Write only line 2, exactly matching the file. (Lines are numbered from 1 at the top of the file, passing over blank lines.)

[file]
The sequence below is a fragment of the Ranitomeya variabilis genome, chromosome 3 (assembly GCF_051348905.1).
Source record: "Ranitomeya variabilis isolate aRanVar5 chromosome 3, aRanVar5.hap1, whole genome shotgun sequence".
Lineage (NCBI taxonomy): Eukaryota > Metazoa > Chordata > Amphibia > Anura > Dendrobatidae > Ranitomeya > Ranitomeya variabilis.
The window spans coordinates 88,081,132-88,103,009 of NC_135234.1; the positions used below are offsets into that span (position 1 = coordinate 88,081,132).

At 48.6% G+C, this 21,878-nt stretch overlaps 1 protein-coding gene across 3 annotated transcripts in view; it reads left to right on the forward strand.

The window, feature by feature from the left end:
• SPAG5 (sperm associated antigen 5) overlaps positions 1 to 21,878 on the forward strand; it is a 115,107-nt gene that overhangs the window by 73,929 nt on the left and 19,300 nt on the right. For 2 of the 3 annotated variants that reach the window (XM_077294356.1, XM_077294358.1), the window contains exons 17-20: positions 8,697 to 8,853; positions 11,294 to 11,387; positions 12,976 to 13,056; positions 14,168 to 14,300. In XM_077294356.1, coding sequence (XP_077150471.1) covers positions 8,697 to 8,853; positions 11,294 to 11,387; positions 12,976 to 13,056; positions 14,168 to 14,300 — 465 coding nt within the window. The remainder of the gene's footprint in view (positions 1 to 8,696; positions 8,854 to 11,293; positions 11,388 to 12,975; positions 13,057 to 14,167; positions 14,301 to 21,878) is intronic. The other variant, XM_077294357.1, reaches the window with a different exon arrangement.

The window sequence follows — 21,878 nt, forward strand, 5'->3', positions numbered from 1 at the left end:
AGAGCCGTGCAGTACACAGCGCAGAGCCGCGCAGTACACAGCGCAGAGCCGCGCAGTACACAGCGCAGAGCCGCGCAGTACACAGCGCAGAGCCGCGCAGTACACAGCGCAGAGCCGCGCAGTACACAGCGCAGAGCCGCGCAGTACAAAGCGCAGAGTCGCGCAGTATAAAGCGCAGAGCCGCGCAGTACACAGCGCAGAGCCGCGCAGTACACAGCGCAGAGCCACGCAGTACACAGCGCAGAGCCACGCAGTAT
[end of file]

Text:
Source record: "Ranitomeya variabilis isolate aRanVar5 chromosome 3, aRanVar5.hap1, whole genome shotgun sequence".